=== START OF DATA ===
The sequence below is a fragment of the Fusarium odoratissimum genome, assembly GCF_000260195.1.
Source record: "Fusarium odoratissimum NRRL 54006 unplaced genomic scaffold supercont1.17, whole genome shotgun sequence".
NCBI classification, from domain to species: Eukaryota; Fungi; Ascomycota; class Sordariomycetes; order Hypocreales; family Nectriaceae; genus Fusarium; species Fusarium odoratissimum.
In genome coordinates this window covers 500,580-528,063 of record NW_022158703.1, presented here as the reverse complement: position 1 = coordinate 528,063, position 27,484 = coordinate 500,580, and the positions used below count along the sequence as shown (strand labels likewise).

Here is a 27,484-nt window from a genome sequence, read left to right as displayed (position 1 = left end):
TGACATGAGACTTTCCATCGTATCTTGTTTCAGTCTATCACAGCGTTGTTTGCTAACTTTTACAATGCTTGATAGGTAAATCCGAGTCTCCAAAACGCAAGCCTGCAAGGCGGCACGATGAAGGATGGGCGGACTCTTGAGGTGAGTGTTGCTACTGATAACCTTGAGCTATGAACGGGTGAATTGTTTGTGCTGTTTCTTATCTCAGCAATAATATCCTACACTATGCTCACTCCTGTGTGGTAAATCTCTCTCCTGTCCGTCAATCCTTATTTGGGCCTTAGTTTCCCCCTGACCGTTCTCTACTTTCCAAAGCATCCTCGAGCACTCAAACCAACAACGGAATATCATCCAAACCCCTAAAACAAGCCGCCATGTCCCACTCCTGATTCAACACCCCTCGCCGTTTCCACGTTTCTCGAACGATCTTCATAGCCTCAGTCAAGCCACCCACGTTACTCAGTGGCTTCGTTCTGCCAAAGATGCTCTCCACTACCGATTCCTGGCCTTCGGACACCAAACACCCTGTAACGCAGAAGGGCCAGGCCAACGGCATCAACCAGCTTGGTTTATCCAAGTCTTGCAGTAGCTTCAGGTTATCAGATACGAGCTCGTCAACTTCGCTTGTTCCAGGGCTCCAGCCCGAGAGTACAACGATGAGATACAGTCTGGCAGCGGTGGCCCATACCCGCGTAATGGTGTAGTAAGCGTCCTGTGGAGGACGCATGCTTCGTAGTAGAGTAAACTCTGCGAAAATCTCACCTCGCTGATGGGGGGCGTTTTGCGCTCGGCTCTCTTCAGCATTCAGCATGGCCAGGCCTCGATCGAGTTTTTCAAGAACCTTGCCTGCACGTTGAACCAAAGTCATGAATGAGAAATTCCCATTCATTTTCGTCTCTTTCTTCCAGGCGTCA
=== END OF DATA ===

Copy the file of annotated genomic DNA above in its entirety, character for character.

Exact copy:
The sequence below is a fragment of the Fusarium odoratissimum genome, assembly GCF_000260195.1.
Source record: "Fusarium odoratissimum NRRL 54006 unplaced genomic scaffold supercont1.17, whole genome shotgun sequence".
NCBI classification, from domain to species: Eukaryota; Fungi; Ascomycota; class Sordariomycetes; order Hypocreales; family Nectriaceae; genus Fusarium; species Fusarium odoratissimum.
In genome coordinates this window covers 500,580-528,063 of record NW_022158703.1, presented here as the reverse complement: position 1 = coordinate 528,063, position 27,484 = coordinate 500,580, and the positions used below count along the sequence as shown (strand labels likewise).

Here is a 27,484-nt window from a genome sequence, read left to right as displayed (position 1 = left end):
TGACATGAGACTTTCCATCGTATCTTGTTTCAGTCTATCACAGCGTTGTTTGCTAACTTTTACAATGCTTGATAGGTAAATCCGAGTCTCCAAAACGCAAGCCTGCAAGGCGGCACGATGAAGGATGGGCGGACTCTTGAGGTGAGTGTTGCTACTGATAACCTTGAGCTATGAACGGGTGAATTGTTTGTGCTGTTTCTTATCTCAGCAATAATATCCTACACTATGCTCACTCCTGTGTGGTAAATCTCTCTCCTGTCCGTCAATCCTTATTTGGGCCTTAGTTTCCCCCTGACCGTTCTCTACTTTCCAAAGCATCCTCGAGCACTCAAACCAACAACGGAATATCATCCAAACCCCTAAAACAAGCCGCCATGTCCCACTCCTGATTCAACACCCCTCGCCGTTTCCACGTTTCTCGAACGATCTTCATAGCCTCAGTCAAGCCACCCACGTTACTCAGTGGCTTCGTTCTGCCAAAGATGCTCTCCACTACCGATTCCTGGCCTTCGGACACCAAACACCCTGTAACGCAGAAGGGCCAGGCCAACGGCATCAACCAGCTTGGTTTATCCAAGTCTTGCAGTAGCTTCAGGTTATCAGATACGAGCTCGTCAACTTCGCTTGTTCCAGGGCTCCAGCCCGAGAGTACAACGATGAGATACAGTCTGGCAGCGGTGGCCCATACCCGCGTAATGGTGTAGTAAGCGTCCTGTGGAGGACGCATGCTTCGTAGTAGAGTAAACTCTGCGAAAATCTCACCTCGCTGATGGGGGGCGTTTTGCGCTCGGCTCTCTTCAGCATTCAGCATGGCCAGGCCTCGATCGAGTTTTTCAAGAACCTTGCCTGCACGTTGAACCAAAGTCATGAATGAGAAATTCCCATTCATTTTCGTCTCTTTCTTCCAGGCGTCA